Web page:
Westsail Owners Alliance - Thread: "Lazarette Hatch Ventilation For Engine?"
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Thread: "Lazarette Hatch Ventilation For Engine?"

12,268 posts on 2,444 threads   •   From Mar 07, 2004 - Jan 08, 2012


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Lazarette Hatch Ventilation For Engine?

Randell 'Randy' Kocurek

Hi, Bud,
Just thought I remembered you saying that there should have been a block of wood under the lazarette hatch to provide ventilation for that hot, hot engine room. My hatch has not had such a block, as far as I know, and the bottom of the teak frame sits flush on the hatch coaming. I saw George S. yesterday and his W28 has ventilation in its lazarette hatch, though not blocks of wood.
My question is,
"How do I bring the teak hatch ventilation back to original intended specifications?" There is a hole cut in the side of the cockpit that I would like to close. I think a fan used to live there.
I am thinking some 1/4" or even 1/8" spacers under the lazarette hatch would give plenty of ventilation and still do a pretty good job of keeping out water (sort of like a Dorade vent due the higher coaming). Of course, I may be wrong.
Thanks in advance.

Don Montgomery and Lana Nelson

Don't mean to butt in here but we installed an exhaust fan that vents out through the bullwork and the engine runs about 8 degrees cooler and the cabin is a lot cooler after shut down as it creates a negative pressure in the engine compartment.

Randell 'Randy' Kocurek

Thanks Don for the info. You say the fan vents through the bullwork: where would that be exactly? I don't understand that detail. My boat has a hole in the stbd side of the cockpit, just a few inches below the main deck.
I am leaning towards installing a fan, too. From what I read it sure helps the alternator, etc..., only need to run it when engine is running and shortly thereafter so energy draw should be minimal, etc.

Tom and Barb Koehl

When clearing out the crap from my boat I discovered a small blower attached to a short 1x6 with angled ends, as though it was meant to wedge into the hull near the stern. Also, the forward wall of the lazarette box is short of the underside of the deck by about 6 inches. Could this have been an ER exhaust fan? Would it make sense to hardwire a blower to the engine ignition, or this that just asking for problems down the road? What type of ER ventilation do others have? I installed a Lewmar hatch - would leaving that open be enough?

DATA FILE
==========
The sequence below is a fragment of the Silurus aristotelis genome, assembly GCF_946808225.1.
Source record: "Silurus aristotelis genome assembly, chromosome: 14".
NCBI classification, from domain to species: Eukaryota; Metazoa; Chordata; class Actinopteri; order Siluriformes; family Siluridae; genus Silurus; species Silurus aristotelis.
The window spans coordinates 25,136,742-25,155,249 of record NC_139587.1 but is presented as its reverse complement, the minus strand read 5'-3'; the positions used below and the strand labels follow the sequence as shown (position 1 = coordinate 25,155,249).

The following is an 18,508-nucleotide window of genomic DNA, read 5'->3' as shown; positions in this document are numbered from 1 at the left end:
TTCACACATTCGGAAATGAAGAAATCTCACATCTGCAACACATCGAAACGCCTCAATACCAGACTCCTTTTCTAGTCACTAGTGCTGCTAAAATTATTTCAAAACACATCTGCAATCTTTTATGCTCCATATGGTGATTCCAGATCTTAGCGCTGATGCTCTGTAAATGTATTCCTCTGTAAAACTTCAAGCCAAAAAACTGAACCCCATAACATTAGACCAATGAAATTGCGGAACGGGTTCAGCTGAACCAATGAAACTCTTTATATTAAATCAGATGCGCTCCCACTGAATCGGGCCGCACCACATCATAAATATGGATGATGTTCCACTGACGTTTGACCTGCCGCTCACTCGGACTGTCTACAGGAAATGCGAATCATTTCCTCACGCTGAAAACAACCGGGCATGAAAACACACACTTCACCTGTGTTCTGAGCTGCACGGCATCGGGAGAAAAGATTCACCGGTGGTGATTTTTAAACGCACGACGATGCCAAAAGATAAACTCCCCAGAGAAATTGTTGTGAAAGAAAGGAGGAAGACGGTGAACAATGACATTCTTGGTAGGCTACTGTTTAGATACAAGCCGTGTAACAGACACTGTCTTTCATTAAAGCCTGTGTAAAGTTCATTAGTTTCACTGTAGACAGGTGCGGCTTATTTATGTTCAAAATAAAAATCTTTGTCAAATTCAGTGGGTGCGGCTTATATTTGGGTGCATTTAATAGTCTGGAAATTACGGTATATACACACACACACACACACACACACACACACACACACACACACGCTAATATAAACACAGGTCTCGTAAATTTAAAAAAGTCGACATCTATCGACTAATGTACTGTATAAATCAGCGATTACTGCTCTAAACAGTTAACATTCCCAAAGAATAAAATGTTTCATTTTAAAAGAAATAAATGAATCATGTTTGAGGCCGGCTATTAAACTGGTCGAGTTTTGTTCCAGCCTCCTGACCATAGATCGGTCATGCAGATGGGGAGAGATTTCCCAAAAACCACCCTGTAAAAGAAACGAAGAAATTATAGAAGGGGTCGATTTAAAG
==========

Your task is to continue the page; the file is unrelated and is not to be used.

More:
Don Montgomery and Lana Nelson


We installed an inspection port forward of the aft hawse pipe that we unscrew when we want to vent. We placed the fan as high as we could in the engine compartment to pull the hottest air and ran flexible hose to the inspection port. We used metalic tape to fill any voids. Hope this helps. All due respect to Bud if he has other ideas.

Stephen and Lu Ann Yoder

I installed a solar-powered Nicro vent on the lazerette hatch on my W28.

Jay Bietz

Pygmalion has a ~3" squarrel(sp) cage fan that pulls air from the ER into the cockpit.

It's on with the engine - runs all the time. Does keep the engine room cooler.

Randell 'Randy' Kocurek

Perhaps I could consider doing a combination of the above. There's already a hole cut in the cockpit for an old fan installation. I could rig it for an inspection port and take it from there. That way I could close it for boarding seas which is the goal.

Bud Taplin

There are many ways to accomplish getting more air into the engine compartment. Westsail took the simply solution originally by putting blocks of wood on all four corners on the underside of the lazarette hatch, and having cutouts on the outboard top ends of the lazarette bulkhead. Another idea to to install a low profile vinyl vent on the aft deck behind the hatch. A blower could also be installed under the vent.

Wendy Smith and Paul Bowling

My partner Paul went for an option similar to the original. He designed some wooden blocks that sit on all four corners of the hatch base, but can be removed and the hatch sealed when not needed to vent. Also when we run the engine, Paul removes a few of the boards on the internal access to the engine to allow a flow of air. This works well even though it increases the engine noise in the cabin.
We always try to go for the less electricery option, where possible.
Cheers Wendy

Rich Morpurgo

I installed a nicro solar vent in a hole behind the laz hatch. It draws air out.

I also put a solar vent in one of my anchor pipes when the boat is stored. This one sucks in.

this has kept the nasty musty stuff out of the boat even when stored for long periods of time in florida during rainy season.


Rod Lawson

Bud, it appears that the later model deck mold has a vent gap built into the aft lazarette. I have a bilge blower mounted in the aft lazarette which moves air through the vent.

Randell 'Randy' Kocurek

Well, Bud,
Got to hand it to your Westsail engineering once again. On rechecking my hatch (for the umpteenth time), I found a perfect spacing allowed by strips of wood that did provide the ventilation for the teak hatch (combined with the cutout at top of lazarette bulwark), just as it came from the factory, I suppose. So, I'm glad I put the hatch back together like I got it off. Perfect. Simple as you say. Thanks.

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